We have all known someone who was bullied in school.
Maybe it was that person who was too smart. Maybe it was that person who was too fat. Maybe it was that person who didn’t fit in with everyone else. Maybe it was the person who, sadly, was bullied simply because of their sexuality.
In some way or another, we have all known someone who was bullied.
Maybe it was you. In fact, it was me.
Throughout my childhood, I was bullied. It is something that, I believe, many turned a blind eye to, or ignored all together in order not to be bullied as well. As a friend of mine recently put it, I had a concern for things beyond just West Virginia, was smart, and was interested in politics. It was a recipe for bullying.
Here are just some of the ways that I was bullied:
- I received a sprained ankle when pushed from the bleachers at my junior high gym.
- I was pushed down stairs in the hallway.
- I was called names: Fat (OK, mostly true) and gay (not true).
- I had clothing thrown into piles of human feces.
- I was rooted against by my peers in athletic and academic competitions.
I am still haunted today by what was a consistent period of intense bullying that stretched from elementary school through some of high school. I can still hear the names I was called in my head. It is part of the reason why never going to back to West Virginia, except for only Morgantown, was ever a possibility. How do you pastor to people who had no desire to be in relationship with you when they first had the opportunity? It was a question I didn’t know how to answer, other than to love by not being present physically.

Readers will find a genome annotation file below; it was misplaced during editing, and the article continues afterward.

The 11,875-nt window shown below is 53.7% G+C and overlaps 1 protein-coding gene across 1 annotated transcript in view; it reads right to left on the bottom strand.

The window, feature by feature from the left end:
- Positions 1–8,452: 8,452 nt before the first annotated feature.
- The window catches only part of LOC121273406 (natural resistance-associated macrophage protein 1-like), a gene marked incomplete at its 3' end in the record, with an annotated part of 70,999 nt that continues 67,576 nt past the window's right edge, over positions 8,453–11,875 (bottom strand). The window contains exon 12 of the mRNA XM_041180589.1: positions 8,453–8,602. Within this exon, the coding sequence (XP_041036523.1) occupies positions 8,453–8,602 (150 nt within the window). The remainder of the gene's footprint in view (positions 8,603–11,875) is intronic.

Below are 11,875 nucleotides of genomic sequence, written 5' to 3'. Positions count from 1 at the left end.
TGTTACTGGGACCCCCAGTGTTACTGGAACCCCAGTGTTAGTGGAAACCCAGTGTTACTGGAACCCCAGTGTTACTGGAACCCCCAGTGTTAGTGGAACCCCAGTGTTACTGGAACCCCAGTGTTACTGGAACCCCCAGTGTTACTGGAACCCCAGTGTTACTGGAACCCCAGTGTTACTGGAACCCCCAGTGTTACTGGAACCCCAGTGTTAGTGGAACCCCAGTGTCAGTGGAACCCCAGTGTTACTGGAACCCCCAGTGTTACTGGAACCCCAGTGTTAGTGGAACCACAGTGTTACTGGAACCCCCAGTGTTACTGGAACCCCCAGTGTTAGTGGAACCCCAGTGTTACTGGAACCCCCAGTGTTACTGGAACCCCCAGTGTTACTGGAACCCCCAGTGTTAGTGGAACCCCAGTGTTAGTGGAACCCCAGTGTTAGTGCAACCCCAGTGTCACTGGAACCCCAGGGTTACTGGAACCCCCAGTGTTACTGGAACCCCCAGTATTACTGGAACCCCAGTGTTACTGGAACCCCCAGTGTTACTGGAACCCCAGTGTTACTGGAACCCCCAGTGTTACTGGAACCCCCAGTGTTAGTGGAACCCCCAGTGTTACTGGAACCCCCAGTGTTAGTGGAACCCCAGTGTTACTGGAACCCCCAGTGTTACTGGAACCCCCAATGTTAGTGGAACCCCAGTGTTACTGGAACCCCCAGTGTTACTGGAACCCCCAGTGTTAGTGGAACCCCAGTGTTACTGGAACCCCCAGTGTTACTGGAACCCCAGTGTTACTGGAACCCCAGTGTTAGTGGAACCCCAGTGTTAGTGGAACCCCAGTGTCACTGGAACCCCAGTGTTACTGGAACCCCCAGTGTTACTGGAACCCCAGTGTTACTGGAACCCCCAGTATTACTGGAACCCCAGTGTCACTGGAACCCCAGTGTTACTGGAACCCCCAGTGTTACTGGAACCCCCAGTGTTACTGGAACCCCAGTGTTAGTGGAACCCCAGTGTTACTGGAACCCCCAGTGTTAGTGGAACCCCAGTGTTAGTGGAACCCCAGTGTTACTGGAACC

Bullying is something that should not be tolerated, and it must be addressed. However, this must not be just a governmental response, though I appreciate the Obama Administration taking the lead on this issue. We, in the church, must take a larger role in addressing bullying that goes on in our schools, in our workplaces, and in our homes. We cannot proclaim the love of Christ and ignore this growing problem by saying “it is just what kids do” or “a little taunting has never hurt anyone.”
We must respond.
We must respond by saying that all children – regardless of race, gender, ideals, or any other definition we can imagine – are children of God, created and molded in that image. We must proclaim what true love of neighbor looks like. We must empower our people to stand for the abused and not just overlook issues of abuse that impact a child not just in the moment it occurs, but their entire life.
But, we must be willing to seek repentance and forgiveness. We must repent of our acts of bullying, and we must forgive those who bullied us. This is hard and difficult, but it is required. For any sense of social engagement on this issue must first come from a personal response of how bullying has impacted us, and how the blood of Christ – the grace of Christ – can reach those hurts, or forgive our sins.
It is time for this country, and the church, to engage the issue of bullying and not just because of an increased effort by the Obama Administration. We must respond because the love of Christ calls us to respond.